Saturday, March 6, 2010
Methane release 'could trigger abrupt warming'
Arctic seabed methane stores destabilizing, venting
University of Alaska, Fairbanks: A section of the Arctic Ocean seafloor that holds vast stores of frozen methane is showing signs of instability and widespread venting of the powerful greenhouse gas... The research results... show that the permafrost under the East Siberian Arctic Shelf, long thought to be an impermeable barrier sealing in methane, is perforated and is leaking large amounts of methane into the atmosphere. Release of even a fraction of the methane stored in the shelf could trigger abrupt climate warming.
The amount of methane currently coming out of the East Siberian Arctic Shelf is comparable to the amount coming out of the entire world's oceans,' said [Natalia] Shakhova, a researcher at UAF's International Arctic Research Center.
Methane is a greenhouse gas more than 30 times more potent than carbon dioxide. It is released from previously frozen soils... Methane can also be stored in the seabed as methane gas or methane hydrates and then released as subsea permafrost thaws. These releases can be larger and more abrupt than those that result from decomposition... Current average methane concentrations in the Arctic average about 1.85 parts per million, the highest in 400,000 years... Concentrations above the East Siberian Arctic Shelf are even higher...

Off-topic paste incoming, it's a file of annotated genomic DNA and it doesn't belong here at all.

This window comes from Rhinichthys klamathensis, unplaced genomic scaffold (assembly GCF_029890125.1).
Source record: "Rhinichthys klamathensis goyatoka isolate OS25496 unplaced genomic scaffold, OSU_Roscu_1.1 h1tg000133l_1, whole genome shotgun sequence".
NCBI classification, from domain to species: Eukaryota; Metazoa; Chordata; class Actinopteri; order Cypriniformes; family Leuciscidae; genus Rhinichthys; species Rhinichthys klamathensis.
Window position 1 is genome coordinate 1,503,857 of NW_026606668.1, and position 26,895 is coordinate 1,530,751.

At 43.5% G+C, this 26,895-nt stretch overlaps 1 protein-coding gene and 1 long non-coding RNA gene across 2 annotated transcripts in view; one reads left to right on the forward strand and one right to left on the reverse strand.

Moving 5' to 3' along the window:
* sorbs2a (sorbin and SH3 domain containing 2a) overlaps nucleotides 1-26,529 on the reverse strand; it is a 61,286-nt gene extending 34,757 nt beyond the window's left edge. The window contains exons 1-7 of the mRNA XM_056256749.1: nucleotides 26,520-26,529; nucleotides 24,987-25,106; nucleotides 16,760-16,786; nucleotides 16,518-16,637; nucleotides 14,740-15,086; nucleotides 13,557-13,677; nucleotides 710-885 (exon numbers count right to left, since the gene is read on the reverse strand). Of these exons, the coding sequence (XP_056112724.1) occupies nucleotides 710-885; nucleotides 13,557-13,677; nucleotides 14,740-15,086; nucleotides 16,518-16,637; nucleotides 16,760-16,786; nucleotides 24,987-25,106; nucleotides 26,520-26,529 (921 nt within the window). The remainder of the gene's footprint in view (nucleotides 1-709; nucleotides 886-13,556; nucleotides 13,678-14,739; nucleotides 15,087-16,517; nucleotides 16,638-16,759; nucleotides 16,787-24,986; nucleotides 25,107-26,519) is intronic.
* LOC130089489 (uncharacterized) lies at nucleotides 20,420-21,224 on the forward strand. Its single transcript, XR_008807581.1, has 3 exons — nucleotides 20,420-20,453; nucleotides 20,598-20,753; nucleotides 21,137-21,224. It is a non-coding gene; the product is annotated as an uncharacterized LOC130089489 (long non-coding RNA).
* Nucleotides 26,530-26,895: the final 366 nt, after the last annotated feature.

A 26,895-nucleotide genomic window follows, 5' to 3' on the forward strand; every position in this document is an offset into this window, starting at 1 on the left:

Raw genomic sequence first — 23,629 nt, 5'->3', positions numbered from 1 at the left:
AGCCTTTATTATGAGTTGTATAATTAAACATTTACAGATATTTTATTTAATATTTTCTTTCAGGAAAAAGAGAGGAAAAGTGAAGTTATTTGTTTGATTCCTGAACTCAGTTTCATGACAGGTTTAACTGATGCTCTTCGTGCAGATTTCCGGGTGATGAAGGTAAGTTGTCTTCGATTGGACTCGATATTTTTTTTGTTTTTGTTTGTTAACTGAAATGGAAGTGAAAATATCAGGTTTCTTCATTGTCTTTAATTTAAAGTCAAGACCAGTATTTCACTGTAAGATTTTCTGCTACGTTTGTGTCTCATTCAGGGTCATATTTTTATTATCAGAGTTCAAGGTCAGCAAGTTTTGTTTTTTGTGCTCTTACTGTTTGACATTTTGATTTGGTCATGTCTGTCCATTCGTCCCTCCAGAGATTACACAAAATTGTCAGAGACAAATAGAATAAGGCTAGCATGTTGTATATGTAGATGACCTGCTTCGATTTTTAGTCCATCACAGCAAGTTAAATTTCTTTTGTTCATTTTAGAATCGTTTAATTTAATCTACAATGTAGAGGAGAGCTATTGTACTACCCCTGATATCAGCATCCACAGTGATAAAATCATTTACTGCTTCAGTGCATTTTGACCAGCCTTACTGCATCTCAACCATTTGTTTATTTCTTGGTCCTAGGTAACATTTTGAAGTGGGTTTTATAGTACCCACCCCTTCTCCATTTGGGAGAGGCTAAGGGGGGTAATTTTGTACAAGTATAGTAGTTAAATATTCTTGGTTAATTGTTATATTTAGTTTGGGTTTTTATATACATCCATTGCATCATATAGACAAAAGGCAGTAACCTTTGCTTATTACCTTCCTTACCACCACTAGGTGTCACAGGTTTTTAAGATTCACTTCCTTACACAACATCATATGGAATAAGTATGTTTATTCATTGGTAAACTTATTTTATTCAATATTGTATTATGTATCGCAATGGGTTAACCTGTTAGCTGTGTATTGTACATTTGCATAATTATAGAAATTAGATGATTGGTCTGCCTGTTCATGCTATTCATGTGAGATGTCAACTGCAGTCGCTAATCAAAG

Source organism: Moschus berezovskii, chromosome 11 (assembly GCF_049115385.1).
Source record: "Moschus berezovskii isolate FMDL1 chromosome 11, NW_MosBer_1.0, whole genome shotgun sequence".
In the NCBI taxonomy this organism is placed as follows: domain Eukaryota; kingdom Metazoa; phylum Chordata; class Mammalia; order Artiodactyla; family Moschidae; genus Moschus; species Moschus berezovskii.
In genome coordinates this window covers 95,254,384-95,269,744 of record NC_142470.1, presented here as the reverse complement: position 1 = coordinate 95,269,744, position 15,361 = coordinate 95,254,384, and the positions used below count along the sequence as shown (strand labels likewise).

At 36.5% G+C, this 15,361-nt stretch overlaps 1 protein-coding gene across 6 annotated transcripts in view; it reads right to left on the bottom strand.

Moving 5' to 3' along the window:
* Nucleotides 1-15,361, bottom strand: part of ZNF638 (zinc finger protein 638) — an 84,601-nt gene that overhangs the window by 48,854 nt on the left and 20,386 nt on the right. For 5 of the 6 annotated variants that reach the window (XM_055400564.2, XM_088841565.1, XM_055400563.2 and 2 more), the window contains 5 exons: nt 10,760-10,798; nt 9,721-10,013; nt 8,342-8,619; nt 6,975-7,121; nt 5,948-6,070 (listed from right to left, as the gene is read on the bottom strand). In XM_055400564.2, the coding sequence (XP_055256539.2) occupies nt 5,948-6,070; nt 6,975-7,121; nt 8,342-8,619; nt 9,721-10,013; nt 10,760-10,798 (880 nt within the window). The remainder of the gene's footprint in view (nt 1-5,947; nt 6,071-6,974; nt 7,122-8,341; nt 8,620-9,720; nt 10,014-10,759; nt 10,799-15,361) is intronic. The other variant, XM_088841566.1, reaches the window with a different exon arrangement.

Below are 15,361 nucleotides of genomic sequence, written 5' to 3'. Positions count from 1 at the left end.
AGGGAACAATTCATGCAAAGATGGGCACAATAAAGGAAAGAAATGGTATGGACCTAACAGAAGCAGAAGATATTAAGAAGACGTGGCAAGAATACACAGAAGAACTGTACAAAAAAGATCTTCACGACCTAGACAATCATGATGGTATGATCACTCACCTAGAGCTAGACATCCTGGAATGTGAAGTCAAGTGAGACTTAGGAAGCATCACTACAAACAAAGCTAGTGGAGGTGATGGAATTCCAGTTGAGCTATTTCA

They found that more than 80 percent of the deep water and greater than half of surface water had methane levels more than eight times that of normal seawater. In some areas, the saturation levels reached at least 250 times that of background levels in the summer and 1,400 times higher in the winter... The methane was not only being dissolved in the water, it was bubbling out into the atmosphere... Methane levels throughout the Arctic are usually 8 to 10 percent higher than the global baseline. When they flew over the shelf, they found methane at levels another 5 to 10 percent higher than the already elevated arctic levels.
'The release to the atmosphere of only one percent of the methane assumed to be stored in shallow hydrate deposits might alter the current atmospheric burden of methane up to 3 to 4 times,' Shakhova said. 'The climatic consequences of this are hard to predict.'
Image source here.